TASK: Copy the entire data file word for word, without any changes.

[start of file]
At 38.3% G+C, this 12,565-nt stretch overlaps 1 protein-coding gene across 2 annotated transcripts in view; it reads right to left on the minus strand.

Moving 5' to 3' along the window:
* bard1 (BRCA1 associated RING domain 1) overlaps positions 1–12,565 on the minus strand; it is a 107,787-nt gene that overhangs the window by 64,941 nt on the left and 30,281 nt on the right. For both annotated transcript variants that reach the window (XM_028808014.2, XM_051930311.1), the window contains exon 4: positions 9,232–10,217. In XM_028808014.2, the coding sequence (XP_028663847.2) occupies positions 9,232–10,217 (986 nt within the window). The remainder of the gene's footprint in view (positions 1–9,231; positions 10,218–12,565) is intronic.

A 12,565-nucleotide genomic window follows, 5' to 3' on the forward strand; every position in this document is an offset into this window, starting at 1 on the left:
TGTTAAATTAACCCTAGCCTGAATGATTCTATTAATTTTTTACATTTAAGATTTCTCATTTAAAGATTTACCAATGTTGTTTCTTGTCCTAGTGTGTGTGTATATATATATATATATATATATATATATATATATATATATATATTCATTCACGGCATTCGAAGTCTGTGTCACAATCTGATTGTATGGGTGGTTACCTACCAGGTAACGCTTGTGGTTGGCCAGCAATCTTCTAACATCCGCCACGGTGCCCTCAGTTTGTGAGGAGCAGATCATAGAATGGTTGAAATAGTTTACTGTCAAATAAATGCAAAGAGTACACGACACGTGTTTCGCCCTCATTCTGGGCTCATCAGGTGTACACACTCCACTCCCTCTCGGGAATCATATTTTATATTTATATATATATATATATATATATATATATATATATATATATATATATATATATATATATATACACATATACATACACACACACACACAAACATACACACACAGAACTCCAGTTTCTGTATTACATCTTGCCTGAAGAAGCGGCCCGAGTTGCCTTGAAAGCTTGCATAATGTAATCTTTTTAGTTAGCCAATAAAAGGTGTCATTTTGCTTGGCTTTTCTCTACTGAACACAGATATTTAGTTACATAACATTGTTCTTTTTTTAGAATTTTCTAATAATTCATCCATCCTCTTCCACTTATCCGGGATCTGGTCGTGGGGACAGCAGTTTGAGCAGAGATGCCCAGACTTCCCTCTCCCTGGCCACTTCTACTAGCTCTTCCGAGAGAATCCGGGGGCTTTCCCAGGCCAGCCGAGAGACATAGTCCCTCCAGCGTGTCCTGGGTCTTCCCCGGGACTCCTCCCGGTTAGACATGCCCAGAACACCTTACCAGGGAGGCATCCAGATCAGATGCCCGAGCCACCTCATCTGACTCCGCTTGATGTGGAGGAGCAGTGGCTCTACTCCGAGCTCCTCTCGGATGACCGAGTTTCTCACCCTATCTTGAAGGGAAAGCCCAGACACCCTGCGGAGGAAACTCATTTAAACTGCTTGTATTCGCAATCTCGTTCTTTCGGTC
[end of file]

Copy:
At 38.3% G+C, this 12,565-nt stretch overlaps 1 protein-coding gene across 2 annotated transcripts in view; it reads right to left on the minus strand.

Moving 5' to 3' along the window:
* bard1 (BRCA1 associated RING domain 1) overlaps positions 1–12,565 on the minus strand; it is a 107,787-nt gene that overhangs the window by 64,941 nt on the left and 30,281 nt on the right. For both annotated transcript variants that reach the window (XM_028808014.2, XM_051930311.1), the window contains exon 4: positions 9,232–10,217. In XM_028808014.2, the coding sequence (XP_028663847.2) occupies positions 9,232–10,217 (986 nt within the window). The remainder of the gene's footprint in view (positions 1–9,231; positions 10,218–12,565) is intronic.

A 12,565-nucleotide genomic window follows, 5' to 3' on the forward strand; every position in this document is an offset into this window, starting at 1 on the left:
TGTTAAATTAACCCTAGCCTGAATGATTCTATTAATTTTTTACATTTAAGATTTCTCATTTAAAGATTTACCAATGTTGTTTCTTGTCCTAGTGTGTGTGTATATATATATATATATATATATATATATATATATATATATATATTCATTCACGGCATTCGAAGTCTGTGTCACAATCTGATTGTATGGGTGGTTACCTACCAGGTAACGCTTGTGGTTGGCCAGCAATCTTCTAACATCCGCCACGGTGCCCTCAGTTTGTGAGGAGCAGATCATAGAATGGTTGAAATAGTTTACTGTCAAATAAATGCAAAGAGTACACGACACGTGTTTCGCCCTCATTCTGGGCTCATCAGGTGTACACACTCCACTCCCTCTCGGGAATCATATTTTATATTTATATATATATATATATATATATATATATATATATATATATATATATATATATATATATATACACATATACATACACACACACACACAAACATACACACACAGAACTCCAGTTTCTGTATTACATCTTGCCTGAAGAAGCGGCCCGAGTTGCCTTGAAAGCTTGCATAATGTAATCTTTTTAGTTAGCCAATAAAAGGTGTCATTTTGCTTGGCTTTTCTCTACTGAACACAGATATTTAGTTACATAACATTGTTCTTTTTTTAGAATTTTCTAATAATTCATCCATCCTCTTCCACTTATCCGGGATCTGGTCGTGGGGACAGCAGTTTGAGCAGAGATGCCCAGACTTCCCTCTCCCTGGCCACTTCTACTAGCTCTTCCGAGAGAATCCGGGGGCTTTCCCAGGCCAGCCGAGAGACATAGTCCCTCCAGCGTGTCCTGGGTCTTCCCCGGGACTCCTCCCGGTTAGACATGCCCAGAACACCTTACCAGGGAGGCATCCAGATCAGATGCCCGAGCCACCTCATCTGACTCCGCTTGATGTGGAGGAGCAGTGGCTCTACTCCGAGCTCCTCTCGGATGACCGAGTTTCTCACCCTATCTTGAAGGGAAAGCCCAGACACCCTGCGGAGGAAACTCATTTAAACTGCTTGTATTCGCAATCTCGTTCTTTCGGTC